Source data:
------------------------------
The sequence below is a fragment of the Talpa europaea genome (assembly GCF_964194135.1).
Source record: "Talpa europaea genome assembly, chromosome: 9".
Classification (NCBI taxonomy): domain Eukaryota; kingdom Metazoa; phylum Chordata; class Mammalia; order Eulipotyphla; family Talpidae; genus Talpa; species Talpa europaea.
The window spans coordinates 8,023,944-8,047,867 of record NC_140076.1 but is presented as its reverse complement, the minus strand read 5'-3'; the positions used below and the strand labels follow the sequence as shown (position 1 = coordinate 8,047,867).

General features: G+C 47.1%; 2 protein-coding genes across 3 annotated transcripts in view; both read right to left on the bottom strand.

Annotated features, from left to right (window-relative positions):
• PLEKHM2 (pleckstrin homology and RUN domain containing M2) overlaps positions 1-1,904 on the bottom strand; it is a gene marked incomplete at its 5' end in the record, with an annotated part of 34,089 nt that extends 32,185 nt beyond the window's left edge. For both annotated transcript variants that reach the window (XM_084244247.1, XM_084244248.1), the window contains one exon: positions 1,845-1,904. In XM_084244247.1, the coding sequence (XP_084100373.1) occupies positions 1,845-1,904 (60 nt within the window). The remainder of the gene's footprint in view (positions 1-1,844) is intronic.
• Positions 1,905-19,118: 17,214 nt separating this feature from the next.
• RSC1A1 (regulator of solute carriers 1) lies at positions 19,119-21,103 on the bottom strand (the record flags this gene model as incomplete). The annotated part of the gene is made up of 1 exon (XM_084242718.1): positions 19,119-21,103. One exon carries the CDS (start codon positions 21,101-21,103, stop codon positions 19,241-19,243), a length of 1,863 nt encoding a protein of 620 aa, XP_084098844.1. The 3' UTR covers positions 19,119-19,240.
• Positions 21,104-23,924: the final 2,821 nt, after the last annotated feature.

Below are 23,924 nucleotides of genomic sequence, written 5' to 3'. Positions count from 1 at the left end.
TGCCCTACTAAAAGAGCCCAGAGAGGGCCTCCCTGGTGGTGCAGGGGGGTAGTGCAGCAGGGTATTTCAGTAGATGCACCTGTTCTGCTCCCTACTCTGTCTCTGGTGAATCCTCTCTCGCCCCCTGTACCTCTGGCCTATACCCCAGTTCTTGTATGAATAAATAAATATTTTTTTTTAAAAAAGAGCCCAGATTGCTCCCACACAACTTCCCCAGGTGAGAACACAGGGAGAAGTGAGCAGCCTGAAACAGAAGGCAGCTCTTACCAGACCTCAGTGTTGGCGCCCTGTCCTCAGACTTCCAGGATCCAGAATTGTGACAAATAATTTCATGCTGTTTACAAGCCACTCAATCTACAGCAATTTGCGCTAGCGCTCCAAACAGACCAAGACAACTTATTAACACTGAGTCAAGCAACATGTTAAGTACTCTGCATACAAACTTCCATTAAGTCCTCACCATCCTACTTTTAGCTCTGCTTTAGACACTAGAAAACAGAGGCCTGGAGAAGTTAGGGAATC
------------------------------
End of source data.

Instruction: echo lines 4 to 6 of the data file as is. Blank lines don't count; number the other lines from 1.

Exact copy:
The window spans coordinates 8,023,944-8,047,867 of record NC_140076.1 but is presented as its reverse complement, the minus strand read 5'-3'; the positions used below and the strand labels follow the sequence as shown (position 1 = coordinate 8,047,867).

General features: G+C 47.1%; 2 protein-coding genes across 3 annotated transcripts in view; both read right to left on the bottom strand.

Annotated features, from left to right (window-relative positions):